She worked at a big computer company for years, and knows high-tech terminology and all the latest acronyms. She even installed special statistical software to research her PhD thesis. So she is usually good at fixing computer problems.
But in spite of her best efforts to prevent problems — keeping her anti-virus software updated, using a surge protector, and turning the PC off at night — she still has days when the computer gets confused and just won't work.
Since she is a logical and reasonably organized person, my sister-in-law doesn't panic when a problem or issue occurs with her PC. She tries first to close the "hung" program. If that doesn't work she tries to reboot, restore, and sometimes she read the manual and attempt to reset it.
Call tech support
If all that still doesn't solve the problem, she'll call tech support. Calling the tech support line requires a longer trip to the patience well. She gets a writing pad, a pencil, and a cup of tea. Then she dials the number and calmly repeats her system configuration and problem three or four times until the right support person gets on the line to help her diagnose and solve the problem.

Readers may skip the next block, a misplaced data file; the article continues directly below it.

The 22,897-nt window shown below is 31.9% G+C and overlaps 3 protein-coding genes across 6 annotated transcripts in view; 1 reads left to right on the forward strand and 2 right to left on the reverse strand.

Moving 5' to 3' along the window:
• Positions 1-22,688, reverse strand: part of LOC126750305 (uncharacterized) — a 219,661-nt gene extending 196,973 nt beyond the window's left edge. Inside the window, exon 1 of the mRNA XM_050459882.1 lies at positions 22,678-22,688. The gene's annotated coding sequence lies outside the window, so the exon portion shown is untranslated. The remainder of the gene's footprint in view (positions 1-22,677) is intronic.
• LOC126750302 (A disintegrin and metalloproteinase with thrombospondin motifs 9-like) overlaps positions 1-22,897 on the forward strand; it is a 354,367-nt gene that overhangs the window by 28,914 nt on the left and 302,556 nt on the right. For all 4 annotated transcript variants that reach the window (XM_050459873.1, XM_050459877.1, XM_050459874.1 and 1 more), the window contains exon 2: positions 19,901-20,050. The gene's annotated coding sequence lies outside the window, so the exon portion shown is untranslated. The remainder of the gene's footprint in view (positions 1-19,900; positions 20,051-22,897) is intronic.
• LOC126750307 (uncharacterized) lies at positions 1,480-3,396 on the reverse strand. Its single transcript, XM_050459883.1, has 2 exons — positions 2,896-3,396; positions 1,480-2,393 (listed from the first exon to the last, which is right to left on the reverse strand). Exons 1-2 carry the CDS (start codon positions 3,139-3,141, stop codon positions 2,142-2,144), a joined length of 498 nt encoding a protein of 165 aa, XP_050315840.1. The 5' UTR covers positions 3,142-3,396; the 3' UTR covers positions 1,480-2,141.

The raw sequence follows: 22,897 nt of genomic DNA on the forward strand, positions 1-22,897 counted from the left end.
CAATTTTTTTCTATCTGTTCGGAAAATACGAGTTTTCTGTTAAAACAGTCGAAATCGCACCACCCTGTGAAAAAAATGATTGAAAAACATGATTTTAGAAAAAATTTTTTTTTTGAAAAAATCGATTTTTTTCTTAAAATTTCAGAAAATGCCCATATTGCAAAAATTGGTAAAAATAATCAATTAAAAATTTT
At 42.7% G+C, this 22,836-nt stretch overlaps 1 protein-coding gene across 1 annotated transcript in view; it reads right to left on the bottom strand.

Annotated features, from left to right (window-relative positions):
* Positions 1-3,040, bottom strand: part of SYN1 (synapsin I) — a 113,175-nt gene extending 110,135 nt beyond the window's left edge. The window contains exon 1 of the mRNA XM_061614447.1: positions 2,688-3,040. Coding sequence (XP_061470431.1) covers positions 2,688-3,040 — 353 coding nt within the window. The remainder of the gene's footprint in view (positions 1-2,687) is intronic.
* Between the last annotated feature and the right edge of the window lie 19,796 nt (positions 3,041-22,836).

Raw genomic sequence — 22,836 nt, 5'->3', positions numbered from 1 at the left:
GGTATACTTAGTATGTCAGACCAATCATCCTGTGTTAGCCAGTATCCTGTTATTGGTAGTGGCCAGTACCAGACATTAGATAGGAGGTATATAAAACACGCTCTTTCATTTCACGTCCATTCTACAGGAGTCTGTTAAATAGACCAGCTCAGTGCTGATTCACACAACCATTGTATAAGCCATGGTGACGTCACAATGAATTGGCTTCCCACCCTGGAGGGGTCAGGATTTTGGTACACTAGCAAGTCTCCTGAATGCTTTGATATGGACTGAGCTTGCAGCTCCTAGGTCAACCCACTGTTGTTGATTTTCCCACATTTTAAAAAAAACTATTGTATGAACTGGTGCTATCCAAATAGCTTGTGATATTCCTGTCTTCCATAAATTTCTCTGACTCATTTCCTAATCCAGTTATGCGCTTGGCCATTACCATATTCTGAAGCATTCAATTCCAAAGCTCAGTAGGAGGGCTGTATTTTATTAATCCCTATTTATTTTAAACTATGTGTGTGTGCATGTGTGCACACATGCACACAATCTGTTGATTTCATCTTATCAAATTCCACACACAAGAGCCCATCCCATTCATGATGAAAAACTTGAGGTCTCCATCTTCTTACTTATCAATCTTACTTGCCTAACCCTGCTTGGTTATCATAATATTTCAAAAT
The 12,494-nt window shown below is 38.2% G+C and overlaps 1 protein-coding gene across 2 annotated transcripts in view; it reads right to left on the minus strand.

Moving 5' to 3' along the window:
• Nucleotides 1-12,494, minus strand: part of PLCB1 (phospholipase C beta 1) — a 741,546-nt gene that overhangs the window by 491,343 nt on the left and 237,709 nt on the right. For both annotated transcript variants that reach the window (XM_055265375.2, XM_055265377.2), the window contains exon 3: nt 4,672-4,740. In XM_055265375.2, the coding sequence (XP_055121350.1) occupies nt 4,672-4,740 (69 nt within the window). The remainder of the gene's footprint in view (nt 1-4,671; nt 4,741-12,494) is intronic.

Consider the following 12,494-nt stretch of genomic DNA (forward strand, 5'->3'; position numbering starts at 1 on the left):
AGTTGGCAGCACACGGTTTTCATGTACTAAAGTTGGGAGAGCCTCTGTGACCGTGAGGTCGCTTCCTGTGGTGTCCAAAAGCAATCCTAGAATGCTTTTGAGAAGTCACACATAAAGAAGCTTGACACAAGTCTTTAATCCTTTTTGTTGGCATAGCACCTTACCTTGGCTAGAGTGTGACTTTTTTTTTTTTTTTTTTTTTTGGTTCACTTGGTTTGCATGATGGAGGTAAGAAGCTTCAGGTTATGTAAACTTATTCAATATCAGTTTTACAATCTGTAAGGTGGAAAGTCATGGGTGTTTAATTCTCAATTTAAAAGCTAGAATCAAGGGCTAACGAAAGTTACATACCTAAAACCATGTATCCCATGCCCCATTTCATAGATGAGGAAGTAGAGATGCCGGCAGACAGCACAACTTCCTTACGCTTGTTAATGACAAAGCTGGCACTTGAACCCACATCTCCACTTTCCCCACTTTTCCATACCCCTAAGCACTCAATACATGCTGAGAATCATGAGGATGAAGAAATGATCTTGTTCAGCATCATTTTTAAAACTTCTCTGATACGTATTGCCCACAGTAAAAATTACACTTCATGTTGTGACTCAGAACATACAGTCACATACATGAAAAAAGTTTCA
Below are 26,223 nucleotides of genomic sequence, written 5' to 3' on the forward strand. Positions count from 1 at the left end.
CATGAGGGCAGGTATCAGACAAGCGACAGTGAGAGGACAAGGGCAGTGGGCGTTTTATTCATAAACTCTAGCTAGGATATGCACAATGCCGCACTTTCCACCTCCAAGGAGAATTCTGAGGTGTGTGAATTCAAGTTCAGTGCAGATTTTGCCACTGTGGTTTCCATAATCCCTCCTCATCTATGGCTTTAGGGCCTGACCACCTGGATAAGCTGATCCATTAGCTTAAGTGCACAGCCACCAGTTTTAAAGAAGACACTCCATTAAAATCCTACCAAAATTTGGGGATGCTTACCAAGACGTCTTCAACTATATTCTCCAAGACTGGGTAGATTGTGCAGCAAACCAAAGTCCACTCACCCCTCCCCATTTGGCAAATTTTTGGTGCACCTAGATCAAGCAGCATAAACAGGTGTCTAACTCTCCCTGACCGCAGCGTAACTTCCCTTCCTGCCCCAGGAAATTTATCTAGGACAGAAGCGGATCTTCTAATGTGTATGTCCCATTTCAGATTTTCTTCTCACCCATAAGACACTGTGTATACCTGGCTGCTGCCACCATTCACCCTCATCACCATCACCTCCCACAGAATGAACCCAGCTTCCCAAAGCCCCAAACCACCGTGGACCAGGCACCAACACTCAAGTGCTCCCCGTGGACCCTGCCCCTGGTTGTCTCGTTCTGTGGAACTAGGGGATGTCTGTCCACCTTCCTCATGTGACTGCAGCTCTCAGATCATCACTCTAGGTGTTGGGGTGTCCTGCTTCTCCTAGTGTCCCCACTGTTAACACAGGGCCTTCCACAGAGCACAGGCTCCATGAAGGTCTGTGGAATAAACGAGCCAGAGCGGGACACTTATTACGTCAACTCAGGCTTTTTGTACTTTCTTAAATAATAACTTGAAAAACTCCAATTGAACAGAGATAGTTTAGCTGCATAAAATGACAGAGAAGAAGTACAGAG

It may take a while, and try her patience a bit more, but usually one of the suggestions from tech support will work.
If the problem doesn't "stay" fixed, and comes right back, she'll call tech support again, usually with a lot less patience. At this point she gets one of two standard responses: an experienced (and tactful) tech support person will get on the line and say something like "I'm sorry ma'am but it looks like it is not our product that is causing the problem," and suggest she call someone (anyone) else.
A less-experienced (or less tactful) support person will either transfer her call to a support team on another continent and time zone; put the call on hold until the line gets disconnected; or suggest she turn the system off, hang up, and call back after the shift changes.
This is usually about the time my sister-in-law loses her last bit of patience — and calls me.
Wayman Smith is managing consultant with Wayman and Associates Inc., a technical consulting firm in Decatur. Email him at email@example.com.